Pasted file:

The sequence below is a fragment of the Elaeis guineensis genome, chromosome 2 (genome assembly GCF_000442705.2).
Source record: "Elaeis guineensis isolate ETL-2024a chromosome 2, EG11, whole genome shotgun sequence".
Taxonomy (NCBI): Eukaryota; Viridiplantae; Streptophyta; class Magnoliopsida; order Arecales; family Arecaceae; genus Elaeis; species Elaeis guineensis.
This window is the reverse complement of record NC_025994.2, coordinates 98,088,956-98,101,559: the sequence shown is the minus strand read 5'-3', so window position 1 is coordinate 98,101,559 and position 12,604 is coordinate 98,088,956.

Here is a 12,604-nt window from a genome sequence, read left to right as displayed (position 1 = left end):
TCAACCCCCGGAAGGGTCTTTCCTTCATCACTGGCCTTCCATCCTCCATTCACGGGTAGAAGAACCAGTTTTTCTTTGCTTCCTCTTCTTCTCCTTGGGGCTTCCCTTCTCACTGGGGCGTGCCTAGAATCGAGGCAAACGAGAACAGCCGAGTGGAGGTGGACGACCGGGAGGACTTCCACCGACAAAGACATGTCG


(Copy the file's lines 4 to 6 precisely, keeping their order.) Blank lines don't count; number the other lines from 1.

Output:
This window is the reverse complement of record NC_025994.2, coordinates 98,088,956-98,101,559: the sequence shown is the minus strand read 5'-3', so window position 1 is coordinate 98,101,559 and position 12,604 is coordinate 98,088,956.

Here is a 12,604-nt window from a genome sequence, read left to right as displayed (position 1 = left end):
TCAACCCCCGGAAGGGTCTTTCCTTCATCACTGGCCTTCCATCCTCCATTCACGGGTAGAAGAACCAGTTTTTCTTTGCTTCCTCTTCTTCTCCTTGGGGCTTCCCTTCTCACTGGGGCGTGCCTAGAATCGAGGCAAACGAGAACAGCCGAGTGGAGGTGGACGACCGGGAGGACTTCCACCGACAAAGACATGTCG